Better GRAT While You Still Can


On June 15, 2010, the House of Representatives passed The Small Business Jobs Tax Relief Act of 2010 (the “Act”) which, if passed by the Senate and signed by the President, will significantly limit the utility of Grantor Retained Annuity Trusts (GRATs).
New Limitations
The Act would impose the following new limitations on GRATs:
(1) A required minimum 10-year term;
(2) The annual annuity payment cannot decrease relative to any prior year during the first 10 years of the term; and
(3) The remainder interest must have a value greater than zero determined as of the time of the transfer.
The new legislation would apply to all transfers to GRATs made after the date of the enactment of the Act.
Impact of New Legislation
When creating a GRAT, a short annuity payment period is considered advantageous because the grantor’s death during the annuity payment period will cause all of the GRAT property to be included in the grantor’s estate for tax purposes. In addition, potential significant appreciation within the shorter term will not be cancelled out by virtue of a longer term normalization or reduction in values. The required minimum 10-year term increases the mortality risk and could make GRATs less desirable for those who anticipate significant short term appreciation. Furthermore, by mandating that the annual annuity payments cannot decrease during the first 10 years of the GRAT term, the Act removes the possibility of front-loading the annual annuity payments as a means of converting a 10-year GRAT into a shorter term GRAT.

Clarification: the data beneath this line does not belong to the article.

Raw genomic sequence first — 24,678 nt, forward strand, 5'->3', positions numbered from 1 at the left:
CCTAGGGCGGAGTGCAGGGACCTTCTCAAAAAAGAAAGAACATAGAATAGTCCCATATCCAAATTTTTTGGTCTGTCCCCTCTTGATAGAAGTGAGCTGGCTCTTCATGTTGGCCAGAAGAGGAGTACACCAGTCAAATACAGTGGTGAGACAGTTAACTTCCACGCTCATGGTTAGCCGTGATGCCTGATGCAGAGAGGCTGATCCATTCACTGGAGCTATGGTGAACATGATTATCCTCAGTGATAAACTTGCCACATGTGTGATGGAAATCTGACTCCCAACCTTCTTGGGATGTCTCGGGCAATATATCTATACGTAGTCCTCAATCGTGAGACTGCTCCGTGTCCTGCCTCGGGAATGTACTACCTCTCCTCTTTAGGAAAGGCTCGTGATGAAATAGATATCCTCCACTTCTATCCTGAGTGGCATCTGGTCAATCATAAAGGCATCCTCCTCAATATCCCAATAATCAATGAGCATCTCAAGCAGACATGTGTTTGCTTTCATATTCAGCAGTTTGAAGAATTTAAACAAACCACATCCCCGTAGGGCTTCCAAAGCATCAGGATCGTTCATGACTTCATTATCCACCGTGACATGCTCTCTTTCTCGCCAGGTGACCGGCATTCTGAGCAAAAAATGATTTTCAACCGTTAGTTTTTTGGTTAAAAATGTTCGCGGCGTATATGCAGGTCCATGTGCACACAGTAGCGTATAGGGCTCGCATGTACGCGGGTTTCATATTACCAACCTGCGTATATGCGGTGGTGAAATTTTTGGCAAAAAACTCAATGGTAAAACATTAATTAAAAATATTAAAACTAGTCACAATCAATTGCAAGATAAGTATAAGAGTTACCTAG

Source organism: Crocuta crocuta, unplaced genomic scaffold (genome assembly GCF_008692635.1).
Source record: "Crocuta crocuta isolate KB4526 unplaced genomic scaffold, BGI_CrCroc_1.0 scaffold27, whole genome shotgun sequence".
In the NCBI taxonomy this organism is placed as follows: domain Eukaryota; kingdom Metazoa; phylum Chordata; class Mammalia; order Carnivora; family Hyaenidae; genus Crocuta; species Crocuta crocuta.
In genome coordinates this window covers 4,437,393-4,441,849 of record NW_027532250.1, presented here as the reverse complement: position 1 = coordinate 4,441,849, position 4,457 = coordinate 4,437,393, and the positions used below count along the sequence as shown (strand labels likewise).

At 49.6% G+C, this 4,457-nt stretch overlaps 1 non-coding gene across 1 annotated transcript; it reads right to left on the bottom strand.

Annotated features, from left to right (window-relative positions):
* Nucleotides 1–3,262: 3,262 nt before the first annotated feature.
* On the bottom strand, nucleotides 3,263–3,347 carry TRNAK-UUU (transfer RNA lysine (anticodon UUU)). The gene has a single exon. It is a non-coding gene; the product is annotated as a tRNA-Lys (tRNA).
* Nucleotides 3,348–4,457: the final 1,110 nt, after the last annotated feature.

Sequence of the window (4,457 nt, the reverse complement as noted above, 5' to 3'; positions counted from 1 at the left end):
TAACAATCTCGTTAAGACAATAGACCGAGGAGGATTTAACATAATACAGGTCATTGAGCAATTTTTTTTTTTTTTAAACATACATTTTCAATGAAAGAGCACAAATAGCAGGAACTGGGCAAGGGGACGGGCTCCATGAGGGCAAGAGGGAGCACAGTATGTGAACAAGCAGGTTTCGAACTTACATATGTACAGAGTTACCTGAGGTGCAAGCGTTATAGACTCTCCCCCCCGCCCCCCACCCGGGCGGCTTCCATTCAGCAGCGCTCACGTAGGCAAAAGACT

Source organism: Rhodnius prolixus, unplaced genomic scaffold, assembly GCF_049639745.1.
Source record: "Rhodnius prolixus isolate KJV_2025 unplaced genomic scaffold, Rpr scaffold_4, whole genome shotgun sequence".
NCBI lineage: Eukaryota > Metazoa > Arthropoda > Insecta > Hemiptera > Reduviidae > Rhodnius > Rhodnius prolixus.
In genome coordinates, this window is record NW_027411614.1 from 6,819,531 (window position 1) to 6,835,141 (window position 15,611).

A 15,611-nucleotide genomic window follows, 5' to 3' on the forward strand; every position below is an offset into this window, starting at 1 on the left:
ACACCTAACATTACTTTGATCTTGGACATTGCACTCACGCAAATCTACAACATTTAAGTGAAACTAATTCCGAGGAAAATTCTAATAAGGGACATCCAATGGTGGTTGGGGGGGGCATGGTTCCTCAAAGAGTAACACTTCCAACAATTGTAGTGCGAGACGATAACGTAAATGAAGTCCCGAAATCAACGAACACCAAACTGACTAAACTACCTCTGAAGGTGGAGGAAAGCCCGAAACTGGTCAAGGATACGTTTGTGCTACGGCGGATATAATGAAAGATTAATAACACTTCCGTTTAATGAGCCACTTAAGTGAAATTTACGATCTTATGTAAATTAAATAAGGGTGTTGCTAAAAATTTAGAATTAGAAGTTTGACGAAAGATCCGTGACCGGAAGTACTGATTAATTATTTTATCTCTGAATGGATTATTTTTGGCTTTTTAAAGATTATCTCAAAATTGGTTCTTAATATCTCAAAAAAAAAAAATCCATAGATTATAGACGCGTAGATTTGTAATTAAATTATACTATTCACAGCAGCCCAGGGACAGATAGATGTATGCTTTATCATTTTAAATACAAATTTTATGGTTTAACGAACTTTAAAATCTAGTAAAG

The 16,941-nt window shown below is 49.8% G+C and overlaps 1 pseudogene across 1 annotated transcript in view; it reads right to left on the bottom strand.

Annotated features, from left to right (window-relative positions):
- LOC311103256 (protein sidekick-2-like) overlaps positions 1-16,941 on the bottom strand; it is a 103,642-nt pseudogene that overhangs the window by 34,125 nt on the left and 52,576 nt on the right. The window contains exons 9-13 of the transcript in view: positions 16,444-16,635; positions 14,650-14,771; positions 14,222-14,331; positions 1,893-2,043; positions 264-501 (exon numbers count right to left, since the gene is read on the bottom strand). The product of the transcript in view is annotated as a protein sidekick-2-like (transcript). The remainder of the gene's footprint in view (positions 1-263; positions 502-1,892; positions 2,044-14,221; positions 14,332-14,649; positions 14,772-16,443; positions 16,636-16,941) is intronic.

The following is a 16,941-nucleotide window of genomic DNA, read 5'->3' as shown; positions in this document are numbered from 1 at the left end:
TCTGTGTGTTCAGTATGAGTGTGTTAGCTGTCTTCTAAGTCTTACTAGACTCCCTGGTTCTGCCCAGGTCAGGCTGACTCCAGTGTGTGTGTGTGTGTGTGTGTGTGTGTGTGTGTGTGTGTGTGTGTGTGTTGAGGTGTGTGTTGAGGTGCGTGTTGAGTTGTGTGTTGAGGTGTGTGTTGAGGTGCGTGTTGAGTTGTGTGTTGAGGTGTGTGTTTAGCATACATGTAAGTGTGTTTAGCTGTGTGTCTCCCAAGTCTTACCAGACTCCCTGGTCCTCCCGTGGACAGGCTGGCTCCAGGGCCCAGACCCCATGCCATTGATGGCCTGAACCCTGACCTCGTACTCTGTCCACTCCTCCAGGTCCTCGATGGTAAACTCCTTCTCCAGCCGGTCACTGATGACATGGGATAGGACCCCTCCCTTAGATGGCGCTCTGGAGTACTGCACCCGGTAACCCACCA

By requiring a remainder interest with a value greater than zero, the Act would require that the grantor pay gift tax, or at least use some portion of the grantor’s $1,000,000 gift tax exemption, when establishing the GRAT. Since the GRAT may or may not actually realize an investment return sufficiently in excess of the §7520 Rate (i.e., the hurdle rate to beat to actually have an effective transfer of property via the GRAT) so as to pass property to the GRAT remainder beneficiaries, this can result in a waste of the grantor’s gift tax exemption or the payment of gift tax without any benefit.
Please click here for a more detailed explanation of how GRATs work.
What action do you need to take?
Although it is impossible to say whether the Act will actually become law, the current confluence of (i) low asset values, (ii) a §7520 Rate near its all time low, and (iii) the real possibility that GRATs might not remain as viable an estate tax planning technique for much longer, suggests that now is the time to establish a GRAT.
Source: Moses & Singer, LLP June 2010 Client Alert
Address: 1414 Raleigh Rd Ste 203, Chapel Hill NC 27517
Phone: 919.636.0950 | Toll Free: 800.201.0413 | Fax: 919.493.6355 |